CERIAS - Center for Education and Research in Information Assurance and Security

Skip Navigation
CERIAS Logo
Purdue University - Discovery Park
Center for Education and Research in Information Assurance and Security

Protecting Bare-metal Embedded Systems from Memory Corruption Attacks

Abe Clements - Purdue University

Aug 22, 2018

Size: 125.1MB

Download: Video Icon MP4 Video  
Watch in your Browser   Watch on Youtube Watch on YouTube

Abstract

Embedded systems are used in every aspect of modern life. The Internet of Things is comprised of millions of these interconnected systems many of which are low cost bare-metal systems, executing without an operating system. These systems rarely employ security protections. Their development assumptions of unrestricted access to all memory and instructions and constraints on runtime, energy, and memory makes applying protections particularly challenging. I will present recent two recent techniques EPOXY (IEEE S&P 2017) and ACES (USENIX Security 2018), that harden bare-metal systems against memory corruption attacks.

EPOXY is an LLVM based embedded compiler that uses a novel technique, called privilege overlaying, wherein operations requiring privileged execution are identified and only these operations execute in privileged mode. This provides the foundation on which code-integrity, adapted control-flow hijacking defenses, and protections for sensitive IO are applied. EPOXY also employs fine-grained randomization schemes, that work within the constraints of bare-metal systems to provide further protection against control-flow and data corruption attacks.
These defenses prevent code injection attacks and ROP attacks from scaling across large sets of devices. EPOXY’s evaluation on case study applications shows that EPOXY has, on average, a 1.8% increase in execution time and a 0.5% increase in energy usage.

ACES is another LLVM-based compiler that automatically infers and enforces inter-component isolation on bare-metal systems, thus applying the principle of least privileges. ACES takes a developer-specified compartmentalization policy and then automatically creates an instrumented binary that isolates compartments at runtime, while handling the hardware limitations of bare-metal embedded devices. ACES evaluation shows that ACES’ compartments can have low runtime overheads (13% on our largest test application), while using 59% less Flash, and 84% less RAM than the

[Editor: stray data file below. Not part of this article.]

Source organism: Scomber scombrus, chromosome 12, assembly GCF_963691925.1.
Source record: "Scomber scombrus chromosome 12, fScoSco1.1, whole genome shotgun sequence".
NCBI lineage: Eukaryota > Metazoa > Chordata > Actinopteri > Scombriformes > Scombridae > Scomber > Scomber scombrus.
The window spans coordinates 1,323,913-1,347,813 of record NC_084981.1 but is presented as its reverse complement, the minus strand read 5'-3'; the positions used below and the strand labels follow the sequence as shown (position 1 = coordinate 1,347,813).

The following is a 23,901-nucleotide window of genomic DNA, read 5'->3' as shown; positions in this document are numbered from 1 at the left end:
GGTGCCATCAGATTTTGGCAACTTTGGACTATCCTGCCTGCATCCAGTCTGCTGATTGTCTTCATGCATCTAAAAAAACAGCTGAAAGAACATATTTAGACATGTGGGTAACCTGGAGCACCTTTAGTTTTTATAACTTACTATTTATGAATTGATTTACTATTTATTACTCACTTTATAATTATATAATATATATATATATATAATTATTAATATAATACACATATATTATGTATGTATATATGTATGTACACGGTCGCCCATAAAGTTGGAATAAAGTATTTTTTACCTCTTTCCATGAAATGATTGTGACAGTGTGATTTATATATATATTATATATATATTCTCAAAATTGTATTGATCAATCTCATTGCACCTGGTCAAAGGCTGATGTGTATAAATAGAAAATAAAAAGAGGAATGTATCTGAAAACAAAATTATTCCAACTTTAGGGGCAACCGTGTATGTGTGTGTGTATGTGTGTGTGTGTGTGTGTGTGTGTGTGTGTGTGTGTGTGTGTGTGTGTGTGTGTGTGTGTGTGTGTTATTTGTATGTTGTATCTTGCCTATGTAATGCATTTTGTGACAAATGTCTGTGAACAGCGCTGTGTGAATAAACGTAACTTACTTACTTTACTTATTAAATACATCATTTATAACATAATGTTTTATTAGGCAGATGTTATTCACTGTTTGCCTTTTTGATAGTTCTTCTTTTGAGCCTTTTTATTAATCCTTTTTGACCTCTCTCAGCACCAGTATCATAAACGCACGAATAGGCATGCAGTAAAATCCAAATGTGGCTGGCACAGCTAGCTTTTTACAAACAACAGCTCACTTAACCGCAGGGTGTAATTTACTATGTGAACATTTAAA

Mbed uVisor—the current state-of-the-art compartmentalization technique for bare-metal systems. ACES‘ compartments protect the integrity of privileged data, provide control-flow integrity between compartments.

About the Speaker

Abe Clements is Senior Member of Technical Staff at Sandia National Laboratories and 4th year PhD student at Purdue University. He started at Sandia in 2010 where he worked primarily in industrial control system cyber security. In 2015 he was selected for Sandia’s Doctoral Studies Program and came to Purdue for his doctoral studies. His PhD research focuses on using static and dynamic program analysis to create and deploy memory protection mechanisms for embedded systems. He is co-advised by Saurabh Bagchi (ECE) and Mathias Payer (CS). He holds a B.S. and M.S. Electrical Engineering from Utah State University.

Unless otherwise noted, the security seminar is held on Wednesdays at 4:30P.M. STEW G52 (Suite 050B), West Lafayette Campus. More information...

Disclaimer

The views, opinions and assumptions expressed in these videos are those of the presenter and do not necessarily reflect the official policy or position of CERIAS or Purdue University. All content included in these videos, are the property of Purdue University, the presenter and/or the presenter’s organization, and protected by U.S. and international copyright laws. The collection, arrangement and assembly of all content in these videos and on the hosting website exclusive property of Purdue University. You may not copy, reproduce, distribute, publish, display, perform, modify, create derivative works, transmit, or in any other way exploit any part of copyrighted material without permission from CERIAS, Purdue University.